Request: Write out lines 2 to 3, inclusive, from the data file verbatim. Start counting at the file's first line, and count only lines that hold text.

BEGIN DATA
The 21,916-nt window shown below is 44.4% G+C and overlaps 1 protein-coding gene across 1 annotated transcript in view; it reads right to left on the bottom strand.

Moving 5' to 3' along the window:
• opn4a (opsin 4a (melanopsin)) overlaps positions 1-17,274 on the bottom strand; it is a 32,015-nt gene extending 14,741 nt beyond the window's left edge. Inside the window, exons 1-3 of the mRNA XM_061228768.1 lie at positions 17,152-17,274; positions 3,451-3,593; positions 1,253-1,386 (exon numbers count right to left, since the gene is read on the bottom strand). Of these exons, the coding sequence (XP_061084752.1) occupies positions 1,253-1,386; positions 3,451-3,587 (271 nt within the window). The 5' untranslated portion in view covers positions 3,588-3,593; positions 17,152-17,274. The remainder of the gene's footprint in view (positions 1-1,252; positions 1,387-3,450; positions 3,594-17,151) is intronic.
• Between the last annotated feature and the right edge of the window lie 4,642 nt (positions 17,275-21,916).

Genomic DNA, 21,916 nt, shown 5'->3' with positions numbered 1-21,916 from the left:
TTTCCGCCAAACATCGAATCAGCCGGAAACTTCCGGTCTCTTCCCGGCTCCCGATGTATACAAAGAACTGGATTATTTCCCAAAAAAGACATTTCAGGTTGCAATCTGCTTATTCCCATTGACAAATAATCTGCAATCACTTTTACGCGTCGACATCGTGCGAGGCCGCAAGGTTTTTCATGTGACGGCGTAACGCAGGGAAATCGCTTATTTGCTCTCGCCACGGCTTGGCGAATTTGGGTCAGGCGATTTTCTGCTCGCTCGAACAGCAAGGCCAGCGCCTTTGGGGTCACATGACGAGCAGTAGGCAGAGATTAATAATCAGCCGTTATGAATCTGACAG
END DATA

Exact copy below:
Moving 5' to 3' along the window:
• opn4a (opsin 4a (melanopsin)) overlaps positions 1-17,274 on the bottom strand; it is a 32,015-nt gene extending 14,741 nt beyond the window's left edge. Inside the window, exons 1-3 of the mRNA XM_061228768.1 lie at positions 17,152-17,274; positions 3,451-3,593; positions 1,253-1,386 (exon numbers count right to left, since the gene is read on the bottom strand). Of these exons, the coding sequence (XP_061084752.1) occupies positions 1,253-1,386; positions 3,451-3,587 (271 nt within the window). The 5' untranslated portion in view covers positions 3,588-3,593; positions 17,152-17,274. The remainder of the gene's footprint in view (positions 1-1,252; positions 1,387-3,450; positions 3,594-17,151) is intronic.